The Finnish international has thrived as a #10 and is increasingly important for Spurs Women
Eveliina Summanen came to Spurs in January 2022 from Swedish side Kristianstads DFF. Most news stories about the transfer at the time were brief. She was not a star, nor even widely mooted as an ‘exciting prospect’. Spurs’ then-manager, Rehanne Skinner, touted the new player’s ‘fantastic work ethic’. But all that most Spurs supporters knew was that she had been recommended by Spurs goalkeeper, Tinni Korpela, a fellow Finn, and Summanen’s international team-mate.
When she joined Spurs it was a squad beset by injury problems that over the next six months only worsened. This meant that the Finn quickly got a lot of game-time, playing in the 10 final matches of 2021/22, starting 7. Quickly popular among supporters for her willingness to cover the pitch and battle hard in central midfield, Summanen fit seamlessly into the style of play that marked Skinner’s 2021/22 side.
But this season, after a difficult summer with Finland competing in the Euros ‘Group of Death’ (losing 3/3 games to Germany, Spain and Denmark) Summanen returned to Spurs and to a very different side – one that lacked the defensive solidity that had defined the previous season. Not least because a raft of new injuries meant that players were frequently moved into new positions and formations. And we saw the rotation of Summanen, alongside Drew Spence, Angharad James and (occasionally) Cho So-hyun in the defensive midfield pairing, with none obviously making it their own. Indeed, the Maeva Clemaron shaped hole seemed to grow, not shrink, as we got further along in the season and longer from the French player’s departure (to pastures new, aka Architecture and Servette).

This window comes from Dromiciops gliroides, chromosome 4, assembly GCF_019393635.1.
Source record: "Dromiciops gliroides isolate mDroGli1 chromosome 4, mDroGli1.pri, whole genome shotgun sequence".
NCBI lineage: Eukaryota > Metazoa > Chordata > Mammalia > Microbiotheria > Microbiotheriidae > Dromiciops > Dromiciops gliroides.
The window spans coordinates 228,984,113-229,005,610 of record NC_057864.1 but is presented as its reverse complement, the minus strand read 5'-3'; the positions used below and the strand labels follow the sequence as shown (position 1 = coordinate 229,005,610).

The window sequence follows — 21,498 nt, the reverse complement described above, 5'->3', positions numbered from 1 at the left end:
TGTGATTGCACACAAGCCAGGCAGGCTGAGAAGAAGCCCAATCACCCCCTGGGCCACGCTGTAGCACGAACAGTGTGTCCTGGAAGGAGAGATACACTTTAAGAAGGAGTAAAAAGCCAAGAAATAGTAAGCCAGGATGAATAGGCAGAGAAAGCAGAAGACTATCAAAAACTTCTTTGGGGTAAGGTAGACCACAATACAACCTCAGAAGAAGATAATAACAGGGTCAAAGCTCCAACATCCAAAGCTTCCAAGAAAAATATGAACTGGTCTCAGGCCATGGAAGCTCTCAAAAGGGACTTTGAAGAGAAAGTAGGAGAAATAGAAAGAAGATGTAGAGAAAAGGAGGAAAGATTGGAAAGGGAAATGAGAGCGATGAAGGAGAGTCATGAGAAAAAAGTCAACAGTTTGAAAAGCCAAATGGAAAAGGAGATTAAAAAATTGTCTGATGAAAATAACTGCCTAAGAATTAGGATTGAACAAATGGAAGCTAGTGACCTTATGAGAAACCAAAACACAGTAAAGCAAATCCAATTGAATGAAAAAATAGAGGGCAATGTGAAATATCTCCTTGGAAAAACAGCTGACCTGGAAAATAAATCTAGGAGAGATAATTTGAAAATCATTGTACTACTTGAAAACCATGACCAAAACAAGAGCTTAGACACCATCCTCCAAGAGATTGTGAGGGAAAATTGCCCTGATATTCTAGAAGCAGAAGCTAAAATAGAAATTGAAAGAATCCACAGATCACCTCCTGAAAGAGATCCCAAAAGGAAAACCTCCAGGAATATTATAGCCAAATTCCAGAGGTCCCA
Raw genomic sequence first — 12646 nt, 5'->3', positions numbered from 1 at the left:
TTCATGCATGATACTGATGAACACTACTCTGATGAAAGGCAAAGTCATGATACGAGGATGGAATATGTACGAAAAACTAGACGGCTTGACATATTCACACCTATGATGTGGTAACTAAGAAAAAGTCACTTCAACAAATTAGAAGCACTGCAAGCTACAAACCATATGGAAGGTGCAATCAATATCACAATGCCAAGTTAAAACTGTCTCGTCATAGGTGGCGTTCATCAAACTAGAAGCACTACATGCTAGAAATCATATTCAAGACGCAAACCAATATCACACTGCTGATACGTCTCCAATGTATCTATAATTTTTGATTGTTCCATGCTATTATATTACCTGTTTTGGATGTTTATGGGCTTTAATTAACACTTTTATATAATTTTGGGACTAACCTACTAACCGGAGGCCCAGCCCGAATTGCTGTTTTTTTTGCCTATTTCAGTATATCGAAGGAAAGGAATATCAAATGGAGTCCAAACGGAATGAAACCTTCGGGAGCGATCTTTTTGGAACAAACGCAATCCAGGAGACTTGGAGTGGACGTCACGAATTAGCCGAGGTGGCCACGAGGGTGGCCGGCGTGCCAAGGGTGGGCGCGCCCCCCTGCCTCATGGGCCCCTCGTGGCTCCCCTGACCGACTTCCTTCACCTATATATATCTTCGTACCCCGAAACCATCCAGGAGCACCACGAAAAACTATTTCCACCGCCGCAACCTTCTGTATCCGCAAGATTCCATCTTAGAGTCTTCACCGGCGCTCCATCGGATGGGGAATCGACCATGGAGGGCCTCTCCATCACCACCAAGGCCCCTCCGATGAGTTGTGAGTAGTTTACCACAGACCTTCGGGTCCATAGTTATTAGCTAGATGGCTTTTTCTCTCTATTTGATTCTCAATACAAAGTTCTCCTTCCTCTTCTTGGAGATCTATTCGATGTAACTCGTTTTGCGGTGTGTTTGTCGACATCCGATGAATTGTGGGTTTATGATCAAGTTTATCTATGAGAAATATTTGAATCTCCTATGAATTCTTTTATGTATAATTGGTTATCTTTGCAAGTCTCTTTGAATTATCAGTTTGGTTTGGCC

Over the last quarter of the season things have, however, changed in terms of what we are seeing from Summanen – or at least how she contributes to the team. Notably this followed close on the heels of her return from ‘that’ suspension but more importantly coincided with Vicky Jepson taking over as Interim Manager.
This weekend may be Jepson’s last game as manager. If it is, fans can remain grateful that in her eight games in charge she took Spurs out of relegation danger and also, that in doing so she unlocked #10 Eveliina.
Since Jepson’s third game (Everton away) Summanen has played much higher than she had previously this season – excepting one game away at Leicester when injuries across the front line saw her suddenly moved up as sole striker.
Jepson describes her formation as a 433. But it often looks more like a 442 or a 424, with Summanen playing as a very high 10, almost alongside Bethany England, although still occasionally dropping deep to cover in defence.
Summanen has spoken about learning from England. And when the two of them are next to one another on the pitch some similarities are striking – their white-blonde hair rolled into buns – but also the willingness of both to do the hard work – and to twist their bodies to get into the right position.